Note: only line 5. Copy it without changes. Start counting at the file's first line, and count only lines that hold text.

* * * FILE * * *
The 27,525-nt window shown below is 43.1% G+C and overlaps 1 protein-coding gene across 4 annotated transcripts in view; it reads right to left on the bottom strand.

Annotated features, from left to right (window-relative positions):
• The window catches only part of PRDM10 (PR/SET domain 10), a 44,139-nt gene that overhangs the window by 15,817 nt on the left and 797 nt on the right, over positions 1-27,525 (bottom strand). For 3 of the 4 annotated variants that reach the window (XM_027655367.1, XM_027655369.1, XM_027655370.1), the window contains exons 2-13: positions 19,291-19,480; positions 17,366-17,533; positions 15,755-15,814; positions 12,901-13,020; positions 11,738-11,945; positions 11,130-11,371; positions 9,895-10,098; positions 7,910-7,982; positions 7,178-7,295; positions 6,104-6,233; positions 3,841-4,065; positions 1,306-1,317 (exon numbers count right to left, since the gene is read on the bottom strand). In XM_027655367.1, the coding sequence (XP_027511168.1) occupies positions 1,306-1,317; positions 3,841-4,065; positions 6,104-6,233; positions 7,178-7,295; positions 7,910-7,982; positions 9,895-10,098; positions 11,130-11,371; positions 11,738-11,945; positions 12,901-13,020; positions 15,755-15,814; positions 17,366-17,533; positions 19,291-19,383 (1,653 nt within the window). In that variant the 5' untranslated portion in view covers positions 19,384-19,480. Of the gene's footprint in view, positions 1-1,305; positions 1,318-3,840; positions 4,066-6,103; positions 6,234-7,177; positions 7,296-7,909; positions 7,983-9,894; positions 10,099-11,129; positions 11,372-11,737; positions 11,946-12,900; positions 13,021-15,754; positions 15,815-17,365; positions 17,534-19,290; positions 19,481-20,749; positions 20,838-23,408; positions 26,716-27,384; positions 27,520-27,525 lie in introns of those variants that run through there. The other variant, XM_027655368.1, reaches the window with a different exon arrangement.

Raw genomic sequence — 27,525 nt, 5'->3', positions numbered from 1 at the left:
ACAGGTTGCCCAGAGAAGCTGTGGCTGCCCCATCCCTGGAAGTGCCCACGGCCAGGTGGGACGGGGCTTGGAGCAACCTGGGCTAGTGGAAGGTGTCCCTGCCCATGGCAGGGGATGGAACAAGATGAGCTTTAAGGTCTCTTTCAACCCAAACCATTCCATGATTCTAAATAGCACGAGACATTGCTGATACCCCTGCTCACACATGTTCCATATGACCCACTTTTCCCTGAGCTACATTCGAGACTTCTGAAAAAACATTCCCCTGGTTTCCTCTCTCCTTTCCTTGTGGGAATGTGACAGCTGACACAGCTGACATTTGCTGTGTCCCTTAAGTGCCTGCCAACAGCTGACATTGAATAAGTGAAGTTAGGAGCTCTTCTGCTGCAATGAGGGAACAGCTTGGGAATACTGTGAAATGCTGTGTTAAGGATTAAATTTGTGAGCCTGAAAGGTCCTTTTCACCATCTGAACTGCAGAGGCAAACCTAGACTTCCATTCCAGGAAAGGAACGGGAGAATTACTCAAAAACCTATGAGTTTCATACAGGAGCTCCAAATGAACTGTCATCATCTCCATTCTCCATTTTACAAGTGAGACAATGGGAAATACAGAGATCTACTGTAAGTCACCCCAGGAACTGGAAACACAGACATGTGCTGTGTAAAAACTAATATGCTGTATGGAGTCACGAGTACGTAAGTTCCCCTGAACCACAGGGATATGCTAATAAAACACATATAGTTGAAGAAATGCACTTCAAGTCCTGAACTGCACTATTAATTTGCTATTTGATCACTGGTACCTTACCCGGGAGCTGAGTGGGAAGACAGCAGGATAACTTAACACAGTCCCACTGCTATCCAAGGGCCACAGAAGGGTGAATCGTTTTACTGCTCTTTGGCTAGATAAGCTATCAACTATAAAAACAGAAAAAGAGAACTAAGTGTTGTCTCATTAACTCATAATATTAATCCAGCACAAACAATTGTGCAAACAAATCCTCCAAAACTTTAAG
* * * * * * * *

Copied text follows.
ACAGGTTGCCCAGAGAAGCTGTGGCTGCCCCATCCCTGGAAGTGCCCACGGCCAGGTGGGACGGGGCTTGGAGCAACCTGGGCTAGTGGAAGGTGTCCCTGCCCATGGCAGGGGATGGAACAAGATGAGCTTTAAGGTCTCTTTCAACCCAAACCATTCCATGATTCTAAATAGCACGAGACATTGCTGATACCCCTGCTCACACATGTTCCATATGACCCACTTTTCCCTGAGCTACATTCGAGACTTCTGAAAAAACATTCCCCTGGTTTCCTCTCTCCTTTCCTTGTGGGAATGTGACAGCTGACACAGCTGACATTTGCTGTGTCCCTTAAGTGCCTGCCAACAGCTGACATTGAATAAGTGAAGTTAGGAGCTCTTCTGCTGCAATGAGGGAACAGCTTGGGAATACTGTGAAATGCTGTGTTAAGGATTAAATTTGTGAGCCTGAAAGGTCCTTTTCACCATCTGAACTGCAGAGGCAAACCTAGACTTCCATTCCAGGAAAGGAACGGGAGAATTACTCAAAAACCTATGAGTTTCATACAGGAGCTCCAAATGAACTGTCATCATCTCCATTCTCCATTTTACAAGTGAGACAATGGGAAATACAGAGATCTACTGTAAGTCACCCCAGGAACTGGAAACACAGACATGTGCTGTGTAAAAACTAATATGCTGTATGGAGTCACGAGTACGTAAGTTCCCCTGAACCACAGGGATATGCTAATAAAACACATATAGTTGAAGAAATGCACTTCAAGTCCTGAACTGCACTATTAATTTGCTATTTGATCACTGGTACCTTACCCGGGAGCTGAGTGGGAAGACAGCAGGATAACTTAACACAGTCCCACTGCTATCCAAGGGCCACAGAAGGGTGAATCGTTTTACTGCTCTTTGGCTAGATAAGCTATCAACTATAAAAACAGAAAAAGAGAACTAAGTGTTGTCTCATTAACTCATAATATTAATCCAGCACAAACAATTGTGCAAACAAATCCTCCAAAACTTTAAG